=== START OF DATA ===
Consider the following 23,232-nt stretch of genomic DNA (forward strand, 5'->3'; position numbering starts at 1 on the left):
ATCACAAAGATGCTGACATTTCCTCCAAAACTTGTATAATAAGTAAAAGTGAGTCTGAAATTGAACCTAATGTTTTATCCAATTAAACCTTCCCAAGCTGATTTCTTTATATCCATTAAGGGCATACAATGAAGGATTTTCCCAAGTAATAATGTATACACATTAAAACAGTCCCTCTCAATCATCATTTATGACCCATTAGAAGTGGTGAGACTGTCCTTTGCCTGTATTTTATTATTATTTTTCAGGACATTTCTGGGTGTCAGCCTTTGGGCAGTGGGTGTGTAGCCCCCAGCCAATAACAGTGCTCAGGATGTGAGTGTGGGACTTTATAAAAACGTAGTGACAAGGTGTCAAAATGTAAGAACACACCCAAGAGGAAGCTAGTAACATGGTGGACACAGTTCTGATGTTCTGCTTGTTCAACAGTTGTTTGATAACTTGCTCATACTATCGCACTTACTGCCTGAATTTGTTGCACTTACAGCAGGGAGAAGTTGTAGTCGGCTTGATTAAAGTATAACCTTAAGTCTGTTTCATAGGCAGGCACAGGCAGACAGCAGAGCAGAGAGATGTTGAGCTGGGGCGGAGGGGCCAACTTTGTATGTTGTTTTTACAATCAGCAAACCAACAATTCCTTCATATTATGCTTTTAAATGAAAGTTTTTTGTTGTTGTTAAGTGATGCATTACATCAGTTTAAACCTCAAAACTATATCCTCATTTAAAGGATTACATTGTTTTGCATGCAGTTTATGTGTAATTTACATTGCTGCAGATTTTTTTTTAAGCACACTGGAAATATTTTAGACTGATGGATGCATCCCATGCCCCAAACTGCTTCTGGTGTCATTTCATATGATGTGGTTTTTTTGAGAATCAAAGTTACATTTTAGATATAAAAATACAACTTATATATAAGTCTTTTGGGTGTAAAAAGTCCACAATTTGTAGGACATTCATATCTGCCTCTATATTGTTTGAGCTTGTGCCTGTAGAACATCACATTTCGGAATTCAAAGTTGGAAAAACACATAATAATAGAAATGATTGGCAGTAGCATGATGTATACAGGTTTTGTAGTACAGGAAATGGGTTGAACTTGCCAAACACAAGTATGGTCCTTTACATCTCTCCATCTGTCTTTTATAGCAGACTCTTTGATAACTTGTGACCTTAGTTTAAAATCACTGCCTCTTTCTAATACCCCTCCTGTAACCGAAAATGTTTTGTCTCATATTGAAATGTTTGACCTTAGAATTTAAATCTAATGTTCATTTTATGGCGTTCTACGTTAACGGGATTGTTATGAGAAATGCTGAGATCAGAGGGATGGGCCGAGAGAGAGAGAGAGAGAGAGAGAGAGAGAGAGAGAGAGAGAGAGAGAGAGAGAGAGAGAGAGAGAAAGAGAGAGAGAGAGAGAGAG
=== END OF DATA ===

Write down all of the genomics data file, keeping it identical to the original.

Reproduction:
Consider the following 23,232-nt stretch of genomic DNA (forward strand, 5'->3'; position numbering starts at 1 on the left):
ATCACAAAGATGCTGACATTTCCTCCAAAACTTGTATAATAAGTAAAAGTGAGTCTGAAATTGAACCTAATGTTTTATCCAATTAAACCTTCCCAAGCTGATTTCTTTATATCCATTAAGGGCATACAATGAAGGATTTTCCCAAGTAATAATGTATACACATTAAAACAGTCCCTCTCAATCATCATTTATGACCCATTAGAAGTGGTGAGACTGTCCTTTGCCTGTATTTTATTATTATTTTTCAGGACATTTCTGGGTGTCAGCCTTTGGGCAGTGGGTGTGTAGCCCCCAGCCAATAACAGTGCTCAGGATGTGAGTGTGGGACTTTATAAAAACGTAGTGACAAGGTGTCAAAATGTAAGAACACACCCAAGAGGAAGCTAGTAACATGGTGGACACAGTTCTGATGTTCTGCTTGTTCAACAGTTGTTTGATAACTTGCTCATACTATCGCACTTACTGCCTGAATTTGTTGCACTTACAGCAGGGAGAAGTTGTAGTCGGCTTGATTAAAGTATAACCTTAAGTCTGTTTCATAGGCAGGCACAGGCAGACAGCAGAGCAGAGAGATGTTGAGCTGGGGCGGAGGGGCCAACTTTGTATGTTGTTTTTACAATCAGCAAACCAACAATTCCTTCATATTATGCTTTTAAATGAAAGTTTTTTGTTGTTGTTAAGTGATGCATTACATCAGTTTAAACCTCAAAACTATATCCTCATTTAAAGGATTACATTGTTTTGCATGCAGTTTATGTGTAATTTACATTGCTGCAGATTTTTTTTTAAGCACACTGGAAATATTTTAGACTGATGGATGCATCCCATGCCCCAAACTGCTTCTGGTGTCATTTCATATGATGTGGTTTTTTTGAGAATCAAAGTTACATTTTAGATATAAAAATACAACTTATATATAAGTCTTTTGGGTGTAAAAAGTCCACAATTTGTAGGACATTCATATCTGCCTCTATATTGTTTGAGCTTGTGCCTGTAGAACATCACATTTCGGAATTCAAAGTTGGAAAAACACATAATAATAGAAATGATTGGCAGTAGCATGATGTATACAGGTTTTGTAGTACAGGAAATGGGTTGAACTTGCCAAACACAAGTATGGTCCTTTACATCTCTCCATCTGTCTTTTATAGCAGACTCTTTGATAACTTGTGACCTTAGTTTAAAATCACTGCCTCTTTCTAATACCCCTCCTGTAACCGAAAATGTTTTGTCTCATATTGAAATGTTTGACCTTAGAATTTAAATCTAATGTTCATTTTATGGCGTTCTACGTTAACGGGATTGTTATGAGAAATGCTGAGATCAGAGGGATGGGCCGAGAGAGAGAGAGAGAGAGAGAGAGAGAGAGAGAGAGAGAGAGAGAGAGAGAGAGAGAGAGAGAGAAAGAGAGAGAGAGAGAGAGAG